- "push for 50:50 representation on public and private boards". (p. 10)
"support the abolition of VAT on sanitary products." (p. 6)
"support an increase in free childcare to 30 hours per week by 2020." (p. 8)
"vigorously oppose plans for further cuts in Child Benefit and Tax Credits." (p. 8)
"bring forward an Equal Pay (Scotland) Bill to finally deliver equal pay law that works for women in Scotland." (p. 23)
Whilst the manifesto talks a great deal about reforms to ensure equality, there is a lack of information regarding women in their social lives—such as combating sexism, or details on their approach towards ending violence towards women and the provision of women’s shelters—which can be found in other party manifestos, such as The Green’s or the Liberal Democrats.
Much of Plaid Cymru’s manifesto is devoted to promoting the interests of Welsh citizens, but it is interesting to see how women have been affected by some of their achievements in Westminster—their manifesto claims that they “successfully fought for new laws to protect women from stalking and domestic violence, in the Protection of Freedom Act in 2012 and this year’s Serious Crime Act.”
This election, Plaid Cymru promise to:
"aim to provide additional support for young women to enter the job market at an appropriate level through our Welsh JobCentre Plus proposals, especially helping young or single mothers to access work and reach their potential." (p. 58)
"provide an extra year of early-years education which will allow parents to choose to work and provide financially accessible child care in order to enable women to work." (p. 58)
"insist that further cuts include equality impact assessments to prevent disproportionate disadvantage falling upon any particular groups." (p. 59)
"ensure that all substantially government funded bodies or agencies include at least 40% membership of both men and women on their management board." (p. 59)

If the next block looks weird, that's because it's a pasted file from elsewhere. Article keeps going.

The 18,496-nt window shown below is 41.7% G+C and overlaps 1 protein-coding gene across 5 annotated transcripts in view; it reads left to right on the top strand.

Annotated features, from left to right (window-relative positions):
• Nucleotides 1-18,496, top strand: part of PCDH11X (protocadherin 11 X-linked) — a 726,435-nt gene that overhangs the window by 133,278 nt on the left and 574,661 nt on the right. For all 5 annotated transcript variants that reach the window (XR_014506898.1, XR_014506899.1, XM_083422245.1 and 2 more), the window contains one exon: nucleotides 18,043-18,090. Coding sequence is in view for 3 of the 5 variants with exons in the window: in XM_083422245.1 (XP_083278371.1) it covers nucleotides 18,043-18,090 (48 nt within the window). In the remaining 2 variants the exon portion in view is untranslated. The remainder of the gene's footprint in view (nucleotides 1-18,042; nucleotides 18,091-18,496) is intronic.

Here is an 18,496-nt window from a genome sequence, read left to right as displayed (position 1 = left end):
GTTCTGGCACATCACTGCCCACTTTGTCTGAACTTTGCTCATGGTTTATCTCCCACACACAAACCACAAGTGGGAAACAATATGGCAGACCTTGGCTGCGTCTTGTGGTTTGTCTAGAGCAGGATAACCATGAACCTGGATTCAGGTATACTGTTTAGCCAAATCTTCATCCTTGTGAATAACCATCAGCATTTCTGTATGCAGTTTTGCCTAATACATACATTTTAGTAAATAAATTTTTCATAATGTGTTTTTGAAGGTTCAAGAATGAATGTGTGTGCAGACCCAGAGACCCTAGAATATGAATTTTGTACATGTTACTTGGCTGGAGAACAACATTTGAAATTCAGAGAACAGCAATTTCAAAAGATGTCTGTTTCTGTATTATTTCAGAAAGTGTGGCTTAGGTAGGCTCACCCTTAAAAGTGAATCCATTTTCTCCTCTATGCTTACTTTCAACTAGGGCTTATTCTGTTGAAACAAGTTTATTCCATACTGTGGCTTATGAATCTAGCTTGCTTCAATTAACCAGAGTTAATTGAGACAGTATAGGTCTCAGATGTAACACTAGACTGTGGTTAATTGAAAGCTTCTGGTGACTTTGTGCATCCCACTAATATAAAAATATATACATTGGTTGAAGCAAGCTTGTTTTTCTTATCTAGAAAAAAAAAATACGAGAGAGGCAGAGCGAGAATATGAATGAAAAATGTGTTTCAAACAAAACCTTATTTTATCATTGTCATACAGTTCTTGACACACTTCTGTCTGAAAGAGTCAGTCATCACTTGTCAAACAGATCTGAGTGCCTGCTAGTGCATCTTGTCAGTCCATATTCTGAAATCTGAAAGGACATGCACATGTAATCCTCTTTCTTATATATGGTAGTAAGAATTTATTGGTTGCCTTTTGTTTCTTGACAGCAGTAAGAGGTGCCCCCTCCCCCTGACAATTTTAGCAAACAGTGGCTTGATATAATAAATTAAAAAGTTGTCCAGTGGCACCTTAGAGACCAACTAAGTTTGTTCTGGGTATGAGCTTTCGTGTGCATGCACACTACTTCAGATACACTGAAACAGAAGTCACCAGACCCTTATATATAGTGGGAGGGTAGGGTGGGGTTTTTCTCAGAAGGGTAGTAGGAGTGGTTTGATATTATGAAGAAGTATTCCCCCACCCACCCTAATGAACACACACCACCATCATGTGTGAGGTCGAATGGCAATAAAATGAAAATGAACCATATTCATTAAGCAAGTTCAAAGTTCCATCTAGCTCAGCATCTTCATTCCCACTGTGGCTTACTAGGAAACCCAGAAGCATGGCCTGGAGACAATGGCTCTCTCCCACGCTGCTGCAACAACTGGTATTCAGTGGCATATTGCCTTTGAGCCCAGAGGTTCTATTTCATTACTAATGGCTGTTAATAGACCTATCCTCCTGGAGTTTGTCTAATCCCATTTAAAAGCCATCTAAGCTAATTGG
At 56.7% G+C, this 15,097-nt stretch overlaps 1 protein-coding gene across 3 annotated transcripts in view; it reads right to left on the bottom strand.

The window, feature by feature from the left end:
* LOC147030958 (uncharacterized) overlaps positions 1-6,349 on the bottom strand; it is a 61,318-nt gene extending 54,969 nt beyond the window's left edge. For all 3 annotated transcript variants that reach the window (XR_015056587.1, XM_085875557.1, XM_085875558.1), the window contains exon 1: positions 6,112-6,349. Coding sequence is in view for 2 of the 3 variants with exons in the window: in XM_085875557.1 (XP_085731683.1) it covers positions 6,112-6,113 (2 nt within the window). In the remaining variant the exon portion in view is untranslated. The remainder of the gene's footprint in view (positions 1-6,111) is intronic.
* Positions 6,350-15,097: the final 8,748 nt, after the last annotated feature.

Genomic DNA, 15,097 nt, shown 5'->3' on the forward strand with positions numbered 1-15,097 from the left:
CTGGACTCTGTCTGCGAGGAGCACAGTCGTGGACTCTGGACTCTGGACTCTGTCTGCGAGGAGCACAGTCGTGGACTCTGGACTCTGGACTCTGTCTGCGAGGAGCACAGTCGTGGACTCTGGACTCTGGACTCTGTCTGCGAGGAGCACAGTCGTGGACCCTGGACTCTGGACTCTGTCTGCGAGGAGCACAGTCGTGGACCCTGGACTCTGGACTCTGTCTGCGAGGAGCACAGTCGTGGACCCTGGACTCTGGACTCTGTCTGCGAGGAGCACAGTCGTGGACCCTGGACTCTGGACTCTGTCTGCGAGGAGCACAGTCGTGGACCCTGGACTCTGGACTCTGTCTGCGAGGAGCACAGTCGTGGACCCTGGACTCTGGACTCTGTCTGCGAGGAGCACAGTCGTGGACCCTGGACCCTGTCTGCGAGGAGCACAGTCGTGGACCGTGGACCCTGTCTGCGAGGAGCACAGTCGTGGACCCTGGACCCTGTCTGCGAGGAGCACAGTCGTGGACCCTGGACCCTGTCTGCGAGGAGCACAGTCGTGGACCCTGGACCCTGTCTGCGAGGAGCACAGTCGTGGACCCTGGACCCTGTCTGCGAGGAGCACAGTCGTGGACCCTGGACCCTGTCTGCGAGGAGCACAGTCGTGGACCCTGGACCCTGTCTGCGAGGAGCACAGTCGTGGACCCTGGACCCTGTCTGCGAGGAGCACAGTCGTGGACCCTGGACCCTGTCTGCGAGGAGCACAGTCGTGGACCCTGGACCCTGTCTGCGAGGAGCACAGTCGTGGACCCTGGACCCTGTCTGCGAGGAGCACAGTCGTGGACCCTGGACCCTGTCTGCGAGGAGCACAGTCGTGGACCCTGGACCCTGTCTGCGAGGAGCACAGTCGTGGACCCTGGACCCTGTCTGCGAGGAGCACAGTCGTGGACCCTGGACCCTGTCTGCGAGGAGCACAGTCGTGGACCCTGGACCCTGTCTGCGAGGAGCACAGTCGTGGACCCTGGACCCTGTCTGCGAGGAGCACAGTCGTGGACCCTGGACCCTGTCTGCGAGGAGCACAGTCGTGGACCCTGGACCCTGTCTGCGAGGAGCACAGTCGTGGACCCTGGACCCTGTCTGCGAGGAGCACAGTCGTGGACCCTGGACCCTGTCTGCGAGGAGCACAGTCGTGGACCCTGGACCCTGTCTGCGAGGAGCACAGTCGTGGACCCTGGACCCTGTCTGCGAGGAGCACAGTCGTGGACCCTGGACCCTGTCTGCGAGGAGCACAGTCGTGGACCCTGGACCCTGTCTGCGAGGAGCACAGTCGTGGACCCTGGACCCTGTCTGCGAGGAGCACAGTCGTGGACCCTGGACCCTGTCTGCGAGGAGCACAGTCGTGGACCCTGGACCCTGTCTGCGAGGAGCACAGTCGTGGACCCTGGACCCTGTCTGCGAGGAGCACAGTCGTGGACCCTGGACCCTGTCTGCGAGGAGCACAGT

"remove VAT from women’s sanitary protection products, making the argument for this in Westminster and in Europe." (p. 59)
The Tampon Tax is a tricky one, as Nigel Farage has said that no party can offer that if we are still in the EU, as they set the rules for what is exempt or not—whilst Plaid Cymru probably recognise that, as they are promising to lobby in Europe, I’d be nervous about taking the promise to remove the tax as a guarantee. In a similar manner to the other minor parties, the party aim to help women through tackling and reversing much of the austerity cuts that, as discussed, unfairly impact upon the lives of women.
What’s the verdict?
Since achieving the women’s vote was so hard fought for, many women feel the responsibility deeply. A friend of mine recently said she may vote for The Conservatives, but only because she doesn’t want to vote Labour. When asked why she wouldn’t consider voting for a smaller party, her answer was “because women died to get the vote, so I’m not going to waste mine”. The thing is, the women who came before us, that fought and died for our right to vote, did so because they weren’t prepared to accept things the way they were—using their sacrifice to excuse participating in a two party system regardless of whether you truly believe in what they stand for is a shoddy way to honour them. The only way to show how seriously you take your right to express your values and opinion, is to vote with your heart—so go out and have your say!